When you look at recent events through this reference frame, everything falls into place. Google’s actions make perfect sense. Given the onerous slotting fees wireless carriers currently force network content providers to pay, of course Google is willing to throw $5 billion at creating a wireless alternative. It also explains more counter-intuitive events, like why carriers such as Verizon have been so quick to embrace WiFi. Sure, it may bring down prices for their traditional voice business, but they have their eye on something much larger. A certain amount of agnosticism on wireless standards seems like a small price to pay. The virulence of the carrier’s response to the municipal wireless movement -which they appear to have now effectively discredited, a remarkable feat utterly in keeping with the history of the telcos – is no surprise, since it was the only credible alternative method for ubiquitous access. Etc.
My reflexive remark about how all of this will “speed up innovation in the marketplace” was inane for another reason: it was profoundly ahistorical.
First, because prior attempts at forcing networks to open up have been disastrous. Remember UNE and “loop unbundling”? The ILECs were required to open up their networks and let new entrants use their existing infrastructure. This was supposed to let a thousand flowers of innovation bloom. But there was something fundamentally un-American about this – it smacked of State-led privatizing – and the ILECs resisted in every way possible, from dragging their feet to sabotaging CLEC equipment. It’s safe to assume that Google’s successfully imposed auction requirements – such as mandatory wholesale access – will be ferociously resisted in the back-office, even while carrier execs make supportive noises about openness,
Besides, one of the great unspoken truths here is that, as naturally sympathetic the case for (wireless) network neutrality always sounds, it doesn’t actually have a legal leg to stand on. Using market power to your advantage is not somehow morally suspect – it’s a fundamental tenet of capitalism. And discriminating against content providers based on how much they are willing to pay isn’t unfair, it’s business as usual. As the wireless carriers love to point out, what do you think Google is doing when they charge content companies more to appear higher up in search results?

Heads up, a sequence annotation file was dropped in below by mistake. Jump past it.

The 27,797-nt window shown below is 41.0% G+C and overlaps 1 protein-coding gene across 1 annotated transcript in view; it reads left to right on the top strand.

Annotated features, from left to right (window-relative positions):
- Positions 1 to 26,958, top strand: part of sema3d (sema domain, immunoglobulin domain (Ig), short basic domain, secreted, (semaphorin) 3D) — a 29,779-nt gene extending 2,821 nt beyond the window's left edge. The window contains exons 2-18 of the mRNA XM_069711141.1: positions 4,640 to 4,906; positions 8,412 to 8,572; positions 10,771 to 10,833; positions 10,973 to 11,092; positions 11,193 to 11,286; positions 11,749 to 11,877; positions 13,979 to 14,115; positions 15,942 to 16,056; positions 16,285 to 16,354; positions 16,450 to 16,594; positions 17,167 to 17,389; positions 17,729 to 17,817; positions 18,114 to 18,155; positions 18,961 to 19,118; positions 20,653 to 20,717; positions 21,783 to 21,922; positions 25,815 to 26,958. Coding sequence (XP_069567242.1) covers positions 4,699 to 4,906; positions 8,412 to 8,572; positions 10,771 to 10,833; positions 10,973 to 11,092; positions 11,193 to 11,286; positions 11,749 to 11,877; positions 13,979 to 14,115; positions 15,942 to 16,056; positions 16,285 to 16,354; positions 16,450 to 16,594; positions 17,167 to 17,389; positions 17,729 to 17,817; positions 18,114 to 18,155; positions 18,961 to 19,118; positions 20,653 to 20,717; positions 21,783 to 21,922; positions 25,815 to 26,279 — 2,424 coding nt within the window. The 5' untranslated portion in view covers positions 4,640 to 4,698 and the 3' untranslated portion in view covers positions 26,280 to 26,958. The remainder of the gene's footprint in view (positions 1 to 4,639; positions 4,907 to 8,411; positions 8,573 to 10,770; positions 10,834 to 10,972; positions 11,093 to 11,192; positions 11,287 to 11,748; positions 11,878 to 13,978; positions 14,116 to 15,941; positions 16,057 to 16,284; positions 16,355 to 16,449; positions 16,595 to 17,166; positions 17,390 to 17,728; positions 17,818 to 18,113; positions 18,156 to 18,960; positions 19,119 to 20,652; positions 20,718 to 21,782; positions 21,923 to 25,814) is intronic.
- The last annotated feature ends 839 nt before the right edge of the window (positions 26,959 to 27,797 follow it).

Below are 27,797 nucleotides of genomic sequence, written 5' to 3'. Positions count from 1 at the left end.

All of which is to say that expecting the FCC or US Senate to arrive like some kind of regulatory Deus Ex Machina and save the Internet is to fundamentally misunderstand the laws (normative and otherwise) of the land.
Of course, declaring the “imminent end of the Internet as we know it” is an old tradition, already considered a cliché by the 1980s, when only a few thousand people even knew about the internet. Usually, the fears turn out to be misguided. Often, some technical innovation sends the internet industry sliding in a new direction, breaking the reigns of control in the process.
This hasn’t provided me much solace recently. Because when I look at the technological horizon, the most significant innovations – femtocells, IMS, and deep packet inspection – all appear most likely to break in the wireless carriers favor. Femtocells, a sort of 3G access point, could help displace WiFi’s role in the home; IMS (IP Multimedia Systems), a complex fretwork of standards by the 3GPP will serve to drive IP deeper into the cell phone, and deep packet inspection from companies like Cavium will allow for ever more subtle biases to be implemented, making any attempt at mandating network neutrality essentially unenforceable.
The bottom-line – and I don’t like it either – is that just because the idea of an Internet controlled by wireless Bellheads is repugnant, doesn’t mean it won’t happen. It will.